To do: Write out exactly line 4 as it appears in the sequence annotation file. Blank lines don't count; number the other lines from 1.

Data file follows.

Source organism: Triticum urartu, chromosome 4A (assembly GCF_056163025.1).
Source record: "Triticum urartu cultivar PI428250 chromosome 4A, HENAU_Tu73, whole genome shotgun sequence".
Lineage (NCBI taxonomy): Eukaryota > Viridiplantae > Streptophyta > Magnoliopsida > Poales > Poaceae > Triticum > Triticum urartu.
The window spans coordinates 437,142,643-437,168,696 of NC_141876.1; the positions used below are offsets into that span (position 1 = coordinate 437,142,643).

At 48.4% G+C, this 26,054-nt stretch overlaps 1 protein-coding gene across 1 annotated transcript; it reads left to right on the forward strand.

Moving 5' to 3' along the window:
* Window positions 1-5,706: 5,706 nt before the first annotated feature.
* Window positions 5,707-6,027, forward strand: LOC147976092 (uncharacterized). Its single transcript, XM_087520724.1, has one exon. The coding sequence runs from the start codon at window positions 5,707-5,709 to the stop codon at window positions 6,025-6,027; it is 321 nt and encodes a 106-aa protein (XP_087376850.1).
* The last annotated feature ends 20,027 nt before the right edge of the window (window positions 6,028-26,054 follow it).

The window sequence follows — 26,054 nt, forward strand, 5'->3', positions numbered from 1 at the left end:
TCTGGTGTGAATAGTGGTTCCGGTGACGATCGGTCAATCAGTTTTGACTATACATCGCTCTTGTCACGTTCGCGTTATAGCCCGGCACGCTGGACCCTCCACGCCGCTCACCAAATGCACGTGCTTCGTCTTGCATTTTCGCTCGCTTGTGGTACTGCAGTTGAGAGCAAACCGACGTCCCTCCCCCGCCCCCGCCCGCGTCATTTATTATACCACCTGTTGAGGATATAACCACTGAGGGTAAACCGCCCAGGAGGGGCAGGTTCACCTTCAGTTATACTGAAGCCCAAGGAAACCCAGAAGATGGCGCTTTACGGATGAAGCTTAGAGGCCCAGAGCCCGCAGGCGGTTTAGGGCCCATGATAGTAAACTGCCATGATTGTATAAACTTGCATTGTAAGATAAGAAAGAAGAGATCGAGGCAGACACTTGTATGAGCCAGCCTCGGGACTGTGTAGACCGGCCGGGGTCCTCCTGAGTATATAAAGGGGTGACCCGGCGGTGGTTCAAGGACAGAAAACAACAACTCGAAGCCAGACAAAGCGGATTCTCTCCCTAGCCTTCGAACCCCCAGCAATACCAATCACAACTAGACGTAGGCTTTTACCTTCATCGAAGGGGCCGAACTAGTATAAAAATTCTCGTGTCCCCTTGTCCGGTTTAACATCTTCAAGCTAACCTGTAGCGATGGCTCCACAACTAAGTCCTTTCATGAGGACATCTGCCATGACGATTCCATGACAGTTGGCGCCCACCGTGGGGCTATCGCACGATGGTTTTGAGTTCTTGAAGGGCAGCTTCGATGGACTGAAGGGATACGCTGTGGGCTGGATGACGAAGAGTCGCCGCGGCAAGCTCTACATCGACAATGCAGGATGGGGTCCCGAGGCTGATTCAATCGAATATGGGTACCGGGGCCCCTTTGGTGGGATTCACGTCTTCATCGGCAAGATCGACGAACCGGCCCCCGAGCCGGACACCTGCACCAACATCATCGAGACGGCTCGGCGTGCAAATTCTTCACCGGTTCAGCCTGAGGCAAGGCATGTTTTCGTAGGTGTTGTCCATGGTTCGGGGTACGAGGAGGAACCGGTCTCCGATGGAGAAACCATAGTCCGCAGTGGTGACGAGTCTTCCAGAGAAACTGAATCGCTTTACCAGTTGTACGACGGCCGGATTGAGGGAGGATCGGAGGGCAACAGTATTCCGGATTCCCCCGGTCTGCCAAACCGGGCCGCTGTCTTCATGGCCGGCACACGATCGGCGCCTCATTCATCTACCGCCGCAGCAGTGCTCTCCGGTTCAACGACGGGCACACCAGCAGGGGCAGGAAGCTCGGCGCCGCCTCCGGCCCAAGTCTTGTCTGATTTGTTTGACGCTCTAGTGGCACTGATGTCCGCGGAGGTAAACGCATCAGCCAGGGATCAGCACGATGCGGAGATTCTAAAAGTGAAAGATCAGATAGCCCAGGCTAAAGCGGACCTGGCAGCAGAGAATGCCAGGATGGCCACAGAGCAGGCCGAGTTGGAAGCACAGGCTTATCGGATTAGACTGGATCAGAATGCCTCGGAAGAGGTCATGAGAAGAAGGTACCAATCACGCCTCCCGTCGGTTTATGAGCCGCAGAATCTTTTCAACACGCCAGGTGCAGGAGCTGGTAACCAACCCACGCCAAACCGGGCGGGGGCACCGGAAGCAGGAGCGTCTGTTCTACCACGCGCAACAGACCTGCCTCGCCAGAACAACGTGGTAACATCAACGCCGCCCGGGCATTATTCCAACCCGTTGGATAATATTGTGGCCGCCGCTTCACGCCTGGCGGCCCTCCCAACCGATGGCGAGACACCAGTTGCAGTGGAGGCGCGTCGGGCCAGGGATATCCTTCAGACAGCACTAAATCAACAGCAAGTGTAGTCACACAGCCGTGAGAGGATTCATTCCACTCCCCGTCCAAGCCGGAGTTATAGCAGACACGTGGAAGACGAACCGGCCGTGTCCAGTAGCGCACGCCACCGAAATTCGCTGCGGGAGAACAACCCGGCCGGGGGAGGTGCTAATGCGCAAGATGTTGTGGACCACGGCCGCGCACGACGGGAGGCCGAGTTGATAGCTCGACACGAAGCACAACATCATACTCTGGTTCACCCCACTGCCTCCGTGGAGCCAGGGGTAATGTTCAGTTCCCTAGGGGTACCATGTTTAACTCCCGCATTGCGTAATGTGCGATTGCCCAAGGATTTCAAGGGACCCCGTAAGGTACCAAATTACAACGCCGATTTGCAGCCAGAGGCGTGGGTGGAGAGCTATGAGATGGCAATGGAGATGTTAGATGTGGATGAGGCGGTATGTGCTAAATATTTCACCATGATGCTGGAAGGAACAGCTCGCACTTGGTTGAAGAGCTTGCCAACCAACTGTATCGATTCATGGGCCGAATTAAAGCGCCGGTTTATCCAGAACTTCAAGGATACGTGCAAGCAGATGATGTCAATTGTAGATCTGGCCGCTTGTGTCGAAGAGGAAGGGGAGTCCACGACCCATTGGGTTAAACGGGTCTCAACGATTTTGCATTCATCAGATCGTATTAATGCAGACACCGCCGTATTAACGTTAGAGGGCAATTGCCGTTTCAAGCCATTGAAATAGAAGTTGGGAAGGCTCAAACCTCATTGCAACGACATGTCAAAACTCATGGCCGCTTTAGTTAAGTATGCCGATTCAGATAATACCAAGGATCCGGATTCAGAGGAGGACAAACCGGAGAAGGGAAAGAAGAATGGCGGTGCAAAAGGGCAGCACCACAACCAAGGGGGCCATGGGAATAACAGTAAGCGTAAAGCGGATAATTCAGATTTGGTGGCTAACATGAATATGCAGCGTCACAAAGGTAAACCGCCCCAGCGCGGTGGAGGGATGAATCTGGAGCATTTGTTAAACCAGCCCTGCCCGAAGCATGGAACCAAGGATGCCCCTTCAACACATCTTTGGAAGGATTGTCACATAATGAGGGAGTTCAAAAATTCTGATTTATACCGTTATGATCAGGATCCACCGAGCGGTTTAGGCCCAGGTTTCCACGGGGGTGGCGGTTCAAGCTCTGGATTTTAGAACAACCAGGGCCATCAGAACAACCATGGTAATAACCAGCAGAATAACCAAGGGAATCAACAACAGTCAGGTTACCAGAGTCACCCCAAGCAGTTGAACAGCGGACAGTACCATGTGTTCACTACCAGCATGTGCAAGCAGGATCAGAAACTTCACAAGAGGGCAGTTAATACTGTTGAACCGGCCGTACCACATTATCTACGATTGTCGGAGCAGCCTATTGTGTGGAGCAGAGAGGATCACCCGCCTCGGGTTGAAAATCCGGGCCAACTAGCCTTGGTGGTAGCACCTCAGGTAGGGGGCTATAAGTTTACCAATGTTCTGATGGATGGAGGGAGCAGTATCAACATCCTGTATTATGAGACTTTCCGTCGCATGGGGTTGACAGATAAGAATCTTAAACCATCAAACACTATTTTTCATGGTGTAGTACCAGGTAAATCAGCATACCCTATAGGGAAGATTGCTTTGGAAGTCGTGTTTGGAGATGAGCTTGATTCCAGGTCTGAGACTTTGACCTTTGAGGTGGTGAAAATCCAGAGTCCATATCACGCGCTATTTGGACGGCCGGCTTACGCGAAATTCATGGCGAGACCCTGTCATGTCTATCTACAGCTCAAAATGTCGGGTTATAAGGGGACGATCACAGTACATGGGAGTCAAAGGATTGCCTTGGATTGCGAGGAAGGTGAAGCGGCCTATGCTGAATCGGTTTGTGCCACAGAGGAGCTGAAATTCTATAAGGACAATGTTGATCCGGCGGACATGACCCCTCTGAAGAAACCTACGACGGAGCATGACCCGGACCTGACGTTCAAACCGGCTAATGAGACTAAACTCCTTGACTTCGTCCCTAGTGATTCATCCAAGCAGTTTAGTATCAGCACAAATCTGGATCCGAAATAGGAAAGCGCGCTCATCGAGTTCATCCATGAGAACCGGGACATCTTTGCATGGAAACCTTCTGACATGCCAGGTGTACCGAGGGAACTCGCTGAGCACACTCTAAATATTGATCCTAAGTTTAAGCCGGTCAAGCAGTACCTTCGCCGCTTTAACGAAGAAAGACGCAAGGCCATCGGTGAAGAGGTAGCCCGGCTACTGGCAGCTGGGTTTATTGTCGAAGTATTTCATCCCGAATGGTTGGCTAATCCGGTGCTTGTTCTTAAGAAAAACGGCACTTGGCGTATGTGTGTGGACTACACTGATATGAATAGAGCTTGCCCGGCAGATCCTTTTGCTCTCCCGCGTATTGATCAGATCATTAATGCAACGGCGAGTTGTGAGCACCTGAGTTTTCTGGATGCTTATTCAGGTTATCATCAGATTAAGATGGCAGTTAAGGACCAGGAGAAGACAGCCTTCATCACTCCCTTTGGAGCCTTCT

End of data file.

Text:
The window spans coordinates 437,142,643-437,168,696 of NC_141876.1; the positions used below are offsets into that span (position 1 = coordinate 437,142,643).